The suggestion that many organisations and individuals have become more risk-averse is difficult to argue against. Indeed, in response to Cameron’s speech last year, IOSH president John Holden admitted that society now subscribes to “two completely divergent views at the same time – ‘I want to take the risks I want to take but I don’t want to be exposed to any risks that are not of my making’ and ‘I want those who are involved in accidents to be held accountable, whatever the circumstances’”.

But if this is a societal problem, then is the perceived over-the-top health and safety culture – and subsequent industry that it has conceived – less of a cause and more a symptom of a wider problem? Is the real issue that symptom and cause have become blurred – feeding off each other, and creating a greater problem than first existed?

All the main parties state that more needs to be done to lighten the regulatory burden on businesses. But when SHP asked them what are the biggest challenges in health and safety as the UK emerges from recession, the various responses suggest where on the spectrum of symptom and cause the parties see the health and safety ‘industry’.

Ms May’s first statement was: “As we come out of recession, we must ensure that regulations placed on businesses – whether health and safety regulation, or any other – do not restrict economic competitiveness.”

Lib Dem health and safety spokesperson Paul Rowen MP’s opening line pointed to the “danger that cost-cutting lowers standards of health and safety”. Similarly, health and safety minister Lord McKenzie warned that preventing health and safety performance from slipping back required collaboration between employer, employee and regulator – “together promoting sensible and proportionate management of significant work-related health and safety risks”.

It is the benefits of collaboration that Lord McKenzie suggests have been eroded in the last 30 years, partly as a result of the way the world of work has changed – with more small businesses and fewer unionised companies that are “missing out on that knowledge and worker engagement, which has made a fundamental difference to many workplaces”.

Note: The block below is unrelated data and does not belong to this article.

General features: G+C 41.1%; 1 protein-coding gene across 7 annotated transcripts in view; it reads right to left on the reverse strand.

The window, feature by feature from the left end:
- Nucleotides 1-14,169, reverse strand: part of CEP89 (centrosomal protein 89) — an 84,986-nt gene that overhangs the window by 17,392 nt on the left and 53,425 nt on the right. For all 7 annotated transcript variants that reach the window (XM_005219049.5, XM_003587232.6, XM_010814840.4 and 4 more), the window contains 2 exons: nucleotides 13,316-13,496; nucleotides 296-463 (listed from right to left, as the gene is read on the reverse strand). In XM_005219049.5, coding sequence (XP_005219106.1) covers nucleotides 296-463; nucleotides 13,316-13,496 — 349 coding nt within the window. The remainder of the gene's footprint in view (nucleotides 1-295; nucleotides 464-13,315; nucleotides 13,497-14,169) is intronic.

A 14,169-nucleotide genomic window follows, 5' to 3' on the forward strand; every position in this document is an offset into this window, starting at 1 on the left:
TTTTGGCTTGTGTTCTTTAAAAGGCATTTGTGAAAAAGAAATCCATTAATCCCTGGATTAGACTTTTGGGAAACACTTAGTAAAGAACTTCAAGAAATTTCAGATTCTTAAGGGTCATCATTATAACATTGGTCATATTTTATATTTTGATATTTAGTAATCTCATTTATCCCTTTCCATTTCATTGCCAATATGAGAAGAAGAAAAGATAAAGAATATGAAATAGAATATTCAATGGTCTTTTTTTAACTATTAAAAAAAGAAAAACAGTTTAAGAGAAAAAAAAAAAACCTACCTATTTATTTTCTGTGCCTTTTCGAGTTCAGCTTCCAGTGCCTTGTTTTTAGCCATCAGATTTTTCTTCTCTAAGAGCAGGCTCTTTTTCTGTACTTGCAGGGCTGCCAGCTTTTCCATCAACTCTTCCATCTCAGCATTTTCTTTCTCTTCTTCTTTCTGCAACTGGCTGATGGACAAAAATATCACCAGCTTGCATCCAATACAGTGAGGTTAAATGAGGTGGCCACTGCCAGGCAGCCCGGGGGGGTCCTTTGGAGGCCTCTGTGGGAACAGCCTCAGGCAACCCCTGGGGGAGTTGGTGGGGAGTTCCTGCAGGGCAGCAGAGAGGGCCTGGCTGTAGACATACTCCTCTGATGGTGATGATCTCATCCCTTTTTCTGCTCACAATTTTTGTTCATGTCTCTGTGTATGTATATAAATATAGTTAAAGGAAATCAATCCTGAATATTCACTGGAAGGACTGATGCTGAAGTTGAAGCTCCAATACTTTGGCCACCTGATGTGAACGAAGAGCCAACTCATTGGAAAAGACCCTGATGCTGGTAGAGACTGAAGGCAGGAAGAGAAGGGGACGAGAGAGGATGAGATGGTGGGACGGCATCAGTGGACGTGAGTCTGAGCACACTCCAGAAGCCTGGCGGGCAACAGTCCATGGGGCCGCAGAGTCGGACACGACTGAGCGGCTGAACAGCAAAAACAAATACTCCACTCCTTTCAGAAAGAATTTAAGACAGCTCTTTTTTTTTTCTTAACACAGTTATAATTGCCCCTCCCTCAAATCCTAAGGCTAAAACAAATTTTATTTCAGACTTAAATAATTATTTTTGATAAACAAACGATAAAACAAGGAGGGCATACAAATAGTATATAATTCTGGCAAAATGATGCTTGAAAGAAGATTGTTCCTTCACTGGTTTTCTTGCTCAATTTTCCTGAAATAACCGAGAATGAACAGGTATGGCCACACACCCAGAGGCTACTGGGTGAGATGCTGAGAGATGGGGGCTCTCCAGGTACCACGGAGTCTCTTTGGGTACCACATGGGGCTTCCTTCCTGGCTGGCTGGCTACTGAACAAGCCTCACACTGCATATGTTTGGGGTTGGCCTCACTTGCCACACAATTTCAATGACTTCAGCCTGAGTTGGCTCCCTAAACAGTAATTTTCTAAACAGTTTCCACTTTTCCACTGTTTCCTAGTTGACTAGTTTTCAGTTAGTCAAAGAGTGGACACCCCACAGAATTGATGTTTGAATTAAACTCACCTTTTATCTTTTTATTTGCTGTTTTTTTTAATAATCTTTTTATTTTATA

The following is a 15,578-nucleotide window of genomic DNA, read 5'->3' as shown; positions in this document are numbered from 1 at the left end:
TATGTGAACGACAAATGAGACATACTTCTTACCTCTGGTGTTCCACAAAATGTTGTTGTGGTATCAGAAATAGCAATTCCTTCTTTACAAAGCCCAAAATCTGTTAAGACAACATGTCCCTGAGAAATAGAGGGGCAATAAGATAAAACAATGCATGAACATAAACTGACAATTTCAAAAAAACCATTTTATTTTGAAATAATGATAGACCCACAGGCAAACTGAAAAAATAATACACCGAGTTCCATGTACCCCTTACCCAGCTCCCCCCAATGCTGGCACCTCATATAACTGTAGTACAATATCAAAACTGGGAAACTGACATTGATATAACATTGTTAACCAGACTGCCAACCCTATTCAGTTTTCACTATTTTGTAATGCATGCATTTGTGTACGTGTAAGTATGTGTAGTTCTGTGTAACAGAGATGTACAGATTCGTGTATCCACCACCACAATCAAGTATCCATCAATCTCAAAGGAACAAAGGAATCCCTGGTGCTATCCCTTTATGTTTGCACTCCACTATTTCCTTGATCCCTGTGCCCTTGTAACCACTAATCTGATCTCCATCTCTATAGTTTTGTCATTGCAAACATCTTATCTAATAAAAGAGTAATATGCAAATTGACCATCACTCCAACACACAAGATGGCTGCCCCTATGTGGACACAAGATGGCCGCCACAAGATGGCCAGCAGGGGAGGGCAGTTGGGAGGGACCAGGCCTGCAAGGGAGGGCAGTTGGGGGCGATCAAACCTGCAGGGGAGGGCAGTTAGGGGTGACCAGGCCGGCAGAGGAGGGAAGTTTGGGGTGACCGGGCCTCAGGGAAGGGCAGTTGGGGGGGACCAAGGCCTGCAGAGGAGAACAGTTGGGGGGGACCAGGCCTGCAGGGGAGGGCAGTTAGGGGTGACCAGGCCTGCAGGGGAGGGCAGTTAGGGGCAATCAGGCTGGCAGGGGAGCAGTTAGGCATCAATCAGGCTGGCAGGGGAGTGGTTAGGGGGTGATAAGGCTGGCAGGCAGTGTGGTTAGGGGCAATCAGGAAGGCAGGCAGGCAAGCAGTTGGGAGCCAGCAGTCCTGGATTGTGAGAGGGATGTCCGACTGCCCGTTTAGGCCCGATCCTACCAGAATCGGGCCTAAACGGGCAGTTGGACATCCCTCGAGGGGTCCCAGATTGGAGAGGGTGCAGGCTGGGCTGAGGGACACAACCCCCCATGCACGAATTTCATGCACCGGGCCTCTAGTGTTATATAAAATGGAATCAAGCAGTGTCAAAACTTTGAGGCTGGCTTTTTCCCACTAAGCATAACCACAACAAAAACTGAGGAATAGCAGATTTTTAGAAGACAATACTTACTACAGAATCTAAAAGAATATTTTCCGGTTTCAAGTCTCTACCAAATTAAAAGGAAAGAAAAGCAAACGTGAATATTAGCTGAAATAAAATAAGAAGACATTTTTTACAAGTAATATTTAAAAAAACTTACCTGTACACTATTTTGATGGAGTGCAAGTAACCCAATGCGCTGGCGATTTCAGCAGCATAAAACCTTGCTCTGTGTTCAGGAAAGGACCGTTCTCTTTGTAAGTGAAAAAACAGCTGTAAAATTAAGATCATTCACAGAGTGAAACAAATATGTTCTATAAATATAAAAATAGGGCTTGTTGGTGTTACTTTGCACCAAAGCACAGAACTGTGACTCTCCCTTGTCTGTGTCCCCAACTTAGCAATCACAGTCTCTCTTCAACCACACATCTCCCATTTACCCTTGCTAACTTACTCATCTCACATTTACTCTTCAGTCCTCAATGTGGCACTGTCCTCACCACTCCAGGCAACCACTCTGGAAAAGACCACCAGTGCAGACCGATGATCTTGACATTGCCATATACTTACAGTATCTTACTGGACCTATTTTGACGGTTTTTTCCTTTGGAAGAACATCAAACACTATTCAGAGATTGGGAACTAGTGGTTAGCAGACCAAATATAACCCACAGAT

Welcoming the efforts of the HSE, IOSH and others to establish an accreditation scheme for health and safety professionals, he also described the need to fight back against “those who recycle myths and seek to trivialise, misrepresent and undermine the cause of health and safety” as a “legal, business and moral imperative”.
The Lib Dems also stressed the importance of “empowering employers and employees to take responsibility” but indicated that they will take a hard line on enforcement and prosecution for serious wrongdoings.

Promising to protect the HSE from “across-the-board public-sector cuts”, Mr Rowen said the Lib Dems would concentrate resources “in high-risk areas like construction and the oil and gas industry”. At the same time, the party thinks many health and safety fines are too low and that, where major lapses exist, “more prosecutions with fines commensurate to the offence and costs of the breach” are desired.

The Tories believe that fewer regulations and improved health and safety performance are more than compatible, and if pursuit of the former achieves greater clarity and more confidence in the system then it could have a positive impact. However, the unions are not alone in seeing the party’s proposal to allow organisations, if deemed to be ‘low risk’, the right to audit themselves and ban HSE inspectors from accessing their sites, as having more than a whiff of a retrograde step about it.

One thing’s for sure, a certain belligerent detective wouldn’t take too kindly to being told he was barred from entry. “Ray-mondo, get me my search warrant!”